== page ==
Background/aims Three types of open-angle glaucoma (OAG)—primary, pigmentary and pseudoexfoliative—are frequently encountered. The aim of this study was to compare demographic, ocular and systemic medical information collected on people with these three OAG types at diagnosis, and determine if the OAG type affected the prognosis.
Methods Information on 607 participants of the Collaborative Initial Glaucoma Treatment Study was accessed. Descriptive statistics characterised their demographic, ocular and medical status at diagnosis. Comparisons were made using analysis of variance and χ2 or Fisher's exact tests. Multinomial, mixed and logistic regression analyses were also performed.
Results Relative to people with primary OAG, those with pigmentary OAG were younger, more likely to be white, less likely to have a family history of glaucoma, and were more myopic. Those with pseudoexfoliative OAG were older, more likely to be white, more likely to be women, less likely to have bilateral disease, and presented with higher intraocular pressure (IOP) and better visual acuity. The type of glaucoma was not associated with IOP or visual field progression during follow-up.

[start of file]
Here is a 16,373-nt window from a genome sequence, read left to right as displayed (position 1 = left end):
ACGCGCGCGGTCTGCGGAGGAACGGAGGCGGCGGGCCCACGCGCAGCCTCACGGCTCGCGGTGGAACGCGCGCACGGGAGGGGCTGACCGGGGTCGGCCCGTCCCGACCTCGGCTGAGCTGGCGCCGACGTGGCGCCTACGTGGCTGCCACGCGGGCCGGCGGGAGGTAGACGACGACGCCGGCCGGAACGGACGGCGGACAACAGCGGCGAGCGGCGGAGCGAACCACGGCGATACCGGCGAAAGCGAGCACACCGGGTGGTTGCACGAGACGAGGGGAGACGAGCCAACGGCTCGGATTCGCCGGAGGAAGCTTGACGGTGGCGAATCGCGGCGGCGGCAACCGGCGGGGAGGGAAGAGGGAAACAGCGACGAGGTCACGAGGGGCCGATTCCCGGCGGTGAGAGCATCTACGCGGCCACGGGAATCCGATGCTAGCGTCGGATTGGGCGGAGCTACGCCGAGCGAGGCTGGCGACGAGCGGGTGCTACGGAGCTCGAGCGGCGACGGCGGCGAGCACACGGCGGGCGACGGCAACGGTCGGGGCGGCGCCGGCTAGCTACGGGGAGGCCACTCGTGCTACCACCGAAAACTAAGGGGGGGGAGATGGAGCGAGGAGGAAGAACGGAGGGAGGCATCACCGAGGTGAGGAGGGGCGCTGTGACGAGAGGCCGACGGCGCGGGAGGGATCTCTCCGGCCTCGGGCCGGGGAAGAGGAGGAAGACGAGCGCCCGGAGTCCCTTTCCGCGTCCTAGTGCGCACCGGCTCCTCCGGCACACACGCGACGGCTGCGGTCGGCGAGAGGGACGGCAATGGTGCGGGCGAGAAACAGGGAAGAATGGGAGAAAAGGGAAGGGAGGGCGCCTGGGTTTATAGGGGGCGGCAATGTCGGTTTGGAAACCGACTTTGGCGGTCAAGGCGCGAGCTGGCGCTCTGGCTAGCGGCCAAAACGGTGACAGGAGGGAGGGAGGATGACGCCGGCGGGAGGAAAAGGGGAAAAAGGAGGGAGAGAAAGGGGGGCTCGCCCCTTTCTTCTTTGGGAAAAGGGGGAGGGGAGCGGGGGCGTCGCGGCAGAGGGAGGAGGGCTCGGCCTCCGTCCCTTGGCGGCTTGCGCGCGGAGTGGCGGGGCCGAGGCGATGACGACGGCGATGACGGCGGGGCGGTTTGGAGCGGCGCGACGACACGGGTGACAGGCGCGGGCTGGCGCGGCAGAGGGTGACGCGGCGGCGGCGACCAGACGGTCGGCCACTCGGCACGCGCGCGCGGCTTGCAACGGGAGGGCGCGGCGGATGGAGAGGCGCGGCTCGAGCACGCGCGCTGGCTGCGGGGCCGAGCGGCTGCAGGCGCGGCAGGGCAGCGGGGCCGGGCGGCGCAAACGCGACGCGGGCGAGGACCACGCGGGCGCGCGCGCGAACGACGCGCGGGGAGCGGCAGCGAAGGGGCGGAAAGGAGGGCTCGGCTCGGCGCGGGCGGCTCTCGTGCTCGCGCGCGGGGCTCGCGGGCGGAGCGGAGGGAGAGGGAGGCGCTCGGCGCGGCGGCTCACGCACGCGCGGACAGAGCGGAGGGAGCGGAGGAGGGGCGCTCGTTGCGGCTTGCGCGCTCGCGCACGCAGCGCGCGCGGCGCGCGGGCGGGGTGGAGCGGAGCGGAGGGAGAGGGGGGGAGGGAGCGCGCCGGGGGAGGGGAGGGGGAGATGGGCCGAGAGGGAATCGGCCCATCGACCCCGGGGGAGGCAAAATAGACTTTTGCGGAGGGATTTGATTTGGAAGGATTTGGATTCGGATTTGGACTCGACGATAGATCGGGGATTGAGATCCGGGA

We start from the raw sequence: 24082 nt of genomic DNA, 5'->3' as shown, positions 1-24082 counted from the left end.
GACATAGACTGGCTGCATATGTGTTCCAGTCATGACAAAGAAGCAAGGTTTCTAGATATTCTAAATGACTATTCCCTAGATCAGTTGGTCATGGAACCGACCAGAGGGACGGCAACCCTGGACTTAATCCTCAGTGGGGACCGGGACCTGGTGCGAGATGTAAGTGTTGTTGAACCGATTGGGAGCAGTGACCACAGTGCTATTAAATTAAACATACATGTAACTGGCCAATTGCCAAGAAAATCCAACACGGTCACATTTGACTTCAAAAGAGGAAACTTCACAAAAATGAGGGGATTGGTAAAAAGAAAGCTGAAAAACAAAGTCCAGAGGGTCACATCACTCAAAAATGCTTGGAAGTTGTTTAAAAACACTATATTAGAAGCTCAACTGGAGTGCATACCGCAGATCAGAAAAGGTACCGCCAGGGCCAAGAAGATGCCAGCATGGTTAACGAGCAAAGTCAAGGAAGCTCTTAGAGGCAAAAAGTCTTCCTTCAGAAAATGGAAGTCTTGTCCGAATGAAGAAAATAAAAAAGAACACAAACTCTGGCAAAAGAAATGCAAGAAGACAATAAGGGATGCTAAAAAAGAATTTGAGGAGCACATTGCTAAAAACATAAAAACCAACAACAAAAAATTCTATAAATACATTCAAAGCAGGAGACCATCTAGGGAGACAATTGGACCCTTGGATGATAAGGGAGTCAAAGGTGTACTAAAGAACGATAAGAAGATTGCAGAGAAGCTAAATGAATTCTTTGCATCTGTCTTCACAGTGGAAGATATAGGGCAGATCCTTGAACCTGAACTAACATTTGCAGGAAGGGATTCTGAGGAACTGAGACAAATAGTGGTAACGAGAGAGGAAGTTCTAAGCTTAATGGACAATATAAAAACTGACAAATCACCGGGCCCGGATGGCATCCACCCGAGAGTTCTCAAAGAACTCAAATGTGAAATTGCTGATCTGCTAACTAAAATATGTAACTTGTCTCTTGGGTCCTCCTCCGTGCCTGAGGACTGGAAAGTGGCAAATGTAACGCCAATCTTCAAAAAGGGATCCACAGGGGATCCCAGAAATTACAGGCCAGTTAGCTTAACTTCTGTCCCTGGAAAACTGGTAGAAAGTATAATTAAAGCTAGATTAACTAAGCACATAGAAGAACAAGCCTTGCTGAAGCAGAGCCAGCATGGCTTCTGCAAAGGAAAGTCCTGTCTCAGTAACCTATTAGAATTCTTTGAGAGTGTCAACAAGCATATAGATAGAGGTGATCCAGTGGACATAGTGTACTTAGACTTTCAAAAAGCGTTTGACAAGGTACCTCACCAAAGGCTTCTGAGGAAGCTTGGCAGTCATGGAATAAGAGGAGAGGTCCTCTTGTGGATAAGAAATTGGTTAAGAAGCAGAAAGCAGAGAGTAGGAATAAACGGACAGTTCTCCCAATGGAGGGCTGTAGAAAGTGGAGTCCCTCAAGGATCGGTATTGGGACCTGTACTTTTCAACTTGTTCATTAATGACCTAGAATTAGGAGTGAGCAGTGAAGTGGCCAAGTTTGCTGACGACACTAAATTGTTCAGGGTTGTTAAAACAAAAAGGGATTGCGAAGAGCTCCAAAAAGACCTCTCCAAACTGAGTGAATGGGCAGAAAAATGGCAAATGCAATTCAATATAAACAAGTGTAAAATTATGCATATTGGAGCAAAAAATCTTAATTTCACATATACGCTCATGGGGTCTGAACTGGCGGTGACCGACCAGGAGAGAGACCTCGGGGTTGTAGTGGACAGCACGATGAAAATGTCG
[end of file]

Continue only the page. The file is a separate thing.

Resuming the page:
Conclusion Characteristics of newly diagnosed enrollees differed by the type of OAG. While some of these differences relate to the pathogenesis of OAG type, other differences are noteworthy for further evaluation within population-based samples of subjects with newly diagnosed OAG.
- clinical trial
- intraocular pressure
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An additional table is published online only. To view this file please visit the journal online (http://dx.doi.org/10.1136/bjophthalmol-2012-301820)
This research was presented in part at the annual meeting of ARVO, Ft. Lauderdale, FL, May 2010.
Funding This research was supported by NIH/NEI grant EY020912 and a departmental grant from Research to Prevent Blindness (RPB), New York, NY, USA. DCM is a recipient of the RPB Lew R. Wasserman Merit Award.
Competing interests None.
Ethics approval Ethics approval was provided by UM Medical School Institutional Review Board (IRBMED), HUM00037985.
Provenance and peer review Not commissioned; externally peer reviewed.
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